Running back Saquon Barkley has signed his franchise tag with the New York Giants, the team announced Tuesday.
The deal is a one-year, adjusted exclusive tag worth $10.1 million fully guaranteed and up to $11 million in incentives, sources told ESPN. The tag was adjusted to add a $2 million signing bonus as well as incentives, the sources said.
The $909,000 in incentives includes an equal amount paid for three categories: 1,350 rushing yards and a playoff berth, 11 touchdowns and 65 receptions, sources told ESPN’s Adam Schefter.
The deal does not include a “no franchise tag” clause, sources told ESPN, meaning the Giants could tag him again after this season. That’s something Barkley and his team were hoping to get.
That was a big omission from Barkley to report on the first day of training camp for the veterans. The Pro Bowl running back was already in the building before 8 a.m. ET Tuesday, a source told ESPN.
Showing up on the first day of camp alongside his teammates reinforces the perception that Barkley is a first-team player. It will limit the questions and drama that surely would have clouded Giants camp had he not reported.
Barkley said during a recent appearance on “The Money Matters” podcast that he may consider sitting out this season amid his deadlock with the team over a long-term contract. He said at his AMPT football camp last month that sitting out the season would be “part of the conversation” if no long-term deal was in place.
The Giants and Barkley did not agree to a deal before the deadline for franchise players to agree to long-term contracts, meaning he would have to play this season under the $10.091 million franchise tender.
But the rules allow players in this situation to negotiate a regulated one-year contract. It is an option that is rarely used.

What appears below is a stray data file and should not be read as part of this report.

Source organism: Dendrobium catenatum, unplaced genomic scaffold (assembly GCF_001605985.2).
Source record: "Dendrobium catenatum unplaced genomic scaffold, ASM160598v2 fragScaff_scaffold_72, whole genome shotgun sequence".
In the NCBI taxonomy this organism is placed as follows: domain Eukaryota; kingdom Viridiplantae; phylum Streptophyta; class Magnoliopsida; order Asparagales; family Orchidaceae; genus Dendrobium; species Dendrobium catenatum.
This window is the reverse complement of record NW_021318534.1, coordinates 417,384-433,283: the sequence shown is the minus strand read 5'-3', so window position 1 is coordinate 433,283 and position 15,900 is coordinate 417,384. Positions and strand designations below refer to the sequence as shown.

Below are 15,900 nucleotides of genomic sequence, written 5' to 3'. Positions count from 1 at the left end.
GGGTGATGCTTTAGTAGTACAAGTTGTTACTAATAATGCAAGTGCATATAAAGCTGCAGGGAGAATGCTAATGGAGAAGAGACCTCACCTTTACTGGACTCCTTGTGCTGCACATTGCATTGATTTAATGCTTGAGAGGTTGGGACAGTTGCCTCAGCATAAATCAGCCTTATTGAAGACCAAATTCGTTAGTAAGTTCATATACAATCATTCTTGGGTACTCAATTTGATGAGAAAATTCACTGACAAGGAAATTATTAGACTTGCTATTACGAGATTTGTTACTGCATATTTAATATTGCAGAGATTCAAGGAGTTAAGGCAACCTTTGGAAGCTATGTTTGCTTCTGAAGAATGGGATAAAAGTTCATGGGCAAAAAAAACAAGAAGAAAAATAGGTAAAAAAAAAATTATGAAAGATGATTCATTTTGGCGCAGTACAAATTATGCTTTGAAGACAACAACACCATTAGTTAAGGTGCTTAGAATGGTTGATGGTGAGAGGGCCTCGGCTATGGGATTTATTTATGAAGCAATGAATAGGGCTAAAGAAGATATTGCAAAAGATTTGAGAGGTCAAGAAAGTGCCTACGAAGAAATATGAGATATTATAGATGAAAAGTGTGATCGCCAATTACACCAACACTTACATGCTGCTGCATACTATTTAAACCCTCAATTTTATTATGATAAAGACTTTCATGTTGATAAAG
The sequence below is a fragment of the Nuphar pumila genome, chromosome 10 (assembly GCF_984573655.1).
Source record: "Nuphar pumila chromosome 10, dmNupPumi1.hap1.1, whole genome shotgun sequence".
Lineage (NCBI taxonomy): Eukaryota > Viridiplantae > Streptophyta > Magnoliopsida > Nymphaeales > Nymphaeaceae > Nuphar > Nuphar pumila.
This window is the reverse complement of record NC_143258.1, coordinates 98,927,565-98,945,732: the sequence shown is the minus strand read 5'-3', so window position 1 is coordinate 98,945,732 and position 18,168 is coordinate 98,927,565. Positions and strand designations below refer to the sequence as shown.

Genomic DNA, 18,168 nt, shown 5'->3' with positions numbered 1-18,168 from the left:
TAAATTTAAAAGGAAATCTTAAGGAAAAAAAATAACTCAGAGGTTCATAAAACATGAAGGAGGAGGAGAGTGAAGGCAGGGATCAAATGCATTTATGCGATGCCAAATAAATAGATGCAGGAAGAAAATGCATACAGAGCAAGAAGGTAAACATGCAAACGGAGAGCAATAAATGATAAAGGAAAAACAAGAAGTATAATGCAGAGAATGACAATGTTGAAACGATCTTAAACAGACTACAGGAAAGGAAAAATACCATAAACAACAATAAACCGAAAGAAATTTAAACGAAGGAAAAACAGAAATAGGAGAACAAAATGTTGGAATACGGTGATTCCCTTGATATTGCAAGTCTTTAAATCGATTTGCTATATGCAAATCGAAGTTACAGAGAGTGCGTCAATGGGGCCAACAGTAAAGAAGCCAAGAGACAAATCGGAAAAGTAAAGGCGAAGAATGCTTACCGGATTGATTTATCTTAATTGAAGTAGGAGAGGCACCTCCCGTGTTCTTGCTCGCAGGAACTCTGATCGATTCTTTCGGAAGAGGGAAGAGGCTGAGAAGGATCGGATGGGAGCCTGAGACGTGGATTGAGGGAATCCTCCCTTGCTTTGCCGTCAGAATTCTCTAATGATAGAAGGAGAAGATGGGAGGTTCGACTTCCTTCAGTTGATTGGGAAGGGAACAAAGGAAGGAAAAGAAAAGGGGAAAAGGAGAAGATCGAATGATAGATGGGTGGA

Barkley, 26, did not sign the franchise tag tender this spring or summer and was not allowed in the team facility as a result of the rules. He wasn’t expected in training camp this summer unless he had at least one deal changed.
Barkley finished fourth in the NFL with a career-high 1,312 yards last season, ran for 10 touchdowns and tied for the team lead with 57 receptions. He has played in 60 career games over five seasons since being the No. 1 overall pick. 2 overall draft in 2018, when he was named Offensive Rookie of the Year.
The Giants and Barkley had been working for nine months to reach an agreement on a deal. It was a bumpy road to get down to this temporary solution.
Barkley was not happy with the way the negotiations were being portrayed. He thought the details being reported at length made him look “greedy”.
While some of the deals that were offered were as high as $13-14 million per season, Barkley didn’t find them to be enough in terms of guaranteed money and structure, sources told ESPN. It created a stalemate.
The Giants and Barkley didn’t make much progress from signing quarterback Daniel Jones in March (which allowed the tag to be used on Barkley) to just days before the mid-July deadline to reach a long-term deal. Barkley even added a new agent, Ed Perry of CAA, to speed up the process.
In the moments before the deadline, the two sides were believed to be about $2 million apart, according to sources.